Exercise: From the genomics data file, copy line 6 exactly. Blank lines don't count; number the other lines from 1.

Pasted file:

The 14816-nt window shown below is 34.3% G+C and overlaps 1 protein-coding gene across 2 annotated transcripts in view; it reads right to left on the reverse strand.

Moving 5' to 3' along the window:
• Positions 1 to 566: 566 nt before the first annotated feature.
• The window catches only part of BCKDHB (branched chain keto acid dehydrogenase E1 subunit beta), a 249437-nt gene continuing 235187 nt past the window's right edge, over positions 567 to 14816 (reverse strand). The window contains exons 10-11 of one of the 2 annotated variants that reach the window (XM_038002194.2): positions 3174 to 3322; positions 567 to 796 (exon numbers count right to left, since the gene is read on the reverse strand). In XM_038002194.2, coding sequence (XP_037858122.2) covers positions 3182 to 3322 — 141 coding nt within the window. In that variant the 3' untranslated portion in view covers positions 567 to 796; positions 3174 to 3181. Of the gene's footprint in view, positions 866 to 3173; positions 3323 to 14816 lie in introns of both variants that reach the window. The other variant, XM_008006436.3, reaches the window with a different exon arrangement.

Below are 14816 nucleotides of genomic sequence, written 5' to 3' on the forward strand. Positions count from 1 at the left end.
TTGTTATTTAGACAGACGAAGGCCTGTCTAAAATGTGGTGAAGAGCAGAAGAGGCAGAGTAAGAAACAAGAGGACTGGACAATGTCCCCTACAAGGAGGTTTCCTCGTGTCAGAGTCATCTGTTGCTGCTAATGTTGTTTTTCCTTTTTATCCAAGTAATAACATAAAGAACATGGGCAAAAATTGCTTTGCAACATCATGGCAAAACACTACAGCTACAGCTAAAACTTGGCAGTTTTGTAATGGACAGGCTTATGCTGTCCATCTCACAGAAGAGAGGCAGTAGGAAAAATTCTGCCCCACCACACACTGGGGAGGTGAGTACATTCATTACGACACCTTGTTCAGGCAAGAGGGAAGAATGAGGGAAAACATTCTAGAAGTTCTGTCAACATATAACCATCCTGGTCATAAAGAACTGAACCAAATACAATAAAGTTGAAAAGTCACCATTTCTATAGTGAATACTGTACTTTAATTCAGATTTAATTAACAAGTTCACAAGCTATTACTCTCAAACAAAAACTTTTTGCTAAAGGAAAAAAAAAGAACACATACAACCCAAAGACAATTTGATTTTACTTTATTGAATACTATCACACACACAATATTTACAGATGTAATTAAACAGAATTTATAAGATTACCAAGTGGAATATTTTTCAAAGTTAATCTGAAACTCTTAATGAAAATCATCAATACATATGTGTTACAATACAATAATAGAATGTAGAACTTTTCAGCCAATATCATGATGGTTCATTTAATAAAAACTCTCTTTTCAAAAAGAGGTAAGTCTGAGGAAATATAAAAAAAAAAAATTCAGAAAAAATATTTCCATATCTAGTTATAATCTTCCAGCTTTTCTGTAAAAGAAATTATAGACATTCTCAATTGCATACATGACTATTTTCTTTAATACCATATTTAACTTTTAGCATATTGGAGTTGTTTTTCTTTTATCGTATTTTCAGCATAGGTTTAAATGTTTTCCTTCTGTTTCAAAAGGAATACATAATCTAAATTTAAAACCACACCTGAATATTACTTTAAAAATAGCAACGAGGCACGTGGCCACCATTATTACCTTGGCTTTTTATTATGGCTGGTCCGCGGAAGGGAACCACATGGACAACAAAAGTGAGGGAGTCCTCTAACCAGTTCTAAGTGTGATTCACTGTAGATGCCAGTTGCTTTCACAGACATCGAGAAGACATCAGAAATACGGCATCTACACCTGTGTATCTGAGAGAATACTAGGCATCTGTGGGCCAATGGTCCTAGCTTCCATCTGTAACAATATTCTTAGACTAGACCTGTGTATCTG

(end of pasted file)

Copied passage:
TTGTTATTTAGACAGACGAAGGCCTGTCTAAAATGTGGTGAAGAGCAGAAGAGGCAGAGTAAGAAACAAGAGGACTGGACAATGTCCCCTACAAGGAGGTTTCCTCGTGTCAGAGTCATCTGTTGCTGCTAATGTTGTTTTTCCTTTTTATCCAAGTAATAACATAAAGAACATGGGCAAAAATTGCTTTGCAACATCATGGCAAAACACTACAGCTACAGCTAAAACTTGGCAGTTTTGTAATGGACAGGCTTATGCTGTCCATCTCACAGAAGAGAGGCAGTAGGAAAAATTCTGCCCCACCACACACTGGGGAGGTGAGTACATTCATTACGACACCTTGTTCAGGCAAGAGGGAAGAATGAGGGAAAACATTCTAGAAGTTCTGTCAACATATAACCATCCTGGTCATAAAGAACTGAACCAAATACAATAAAGTTGAAAAGTCACCATTTCTATAGTGAATACTGTACTTTAATTCAGATTTAATTAACAAGTTCACAAGCTATTACTCTCAAACAAAAACTTTTTGCTAAAGGAAAAAAAAAGAACACATACAACCCAAAGACAATTTGATTTTACTTTATTGAATACTATCACACACACAATATTTACAGATGTAATTAAACAGAATTTATAAGATTACCAAGTGGAATATTTTTCAAAGTTAATCTGAAACTCTTAATGAAAATCATCAATACATATGTGTTACAATACAATAATAGAATGTAGAACTTTTCAGCCAATATCATGATGGTTCATTTAATAAAAACTCTCTTTTCAAAAAGAGGTAAGTCTGAGGAAATATAAAAAAAAAAAATTCAGAAAAAATATTTCCATATCTAGTTATAATCTTCCAGCTTTTCTGTAAAAGAAATTATAGACATTCTCAATTGCATACATGACTATTTTCTTTAATACCATATTTAACTTTTAGCATATTGGAGTTGTTTTTCTTTTATCGTATTTTCAGCATAGGTTTAAATGTTTTCCTTCTGTTTCAAAAGGAATACATAATCTAAATTTAAAACCACACCTGAATATTACTTTAAAAATAGCAACGAGGCACGTGGCCACCATTATTACCTTGGCTTTTTATTATGGCTGGTCCGCGGAAGGGAACCACATGGACAACAAAAGTGAGGGAGTCCTCTAACCAGTTCTAAGTGTGATTCACTGTAGATGCCAGTTGCTTTCACAGACATCGAGAAGACATCAGAAATACGGCATCTACACCTGTGTATCTGAGAGAATACTAGGCATCTGTGGGCCAATGGTCCTAGCTTCCATCTGTAACAATATTCTTAGACTAGACCTGTGTATCTG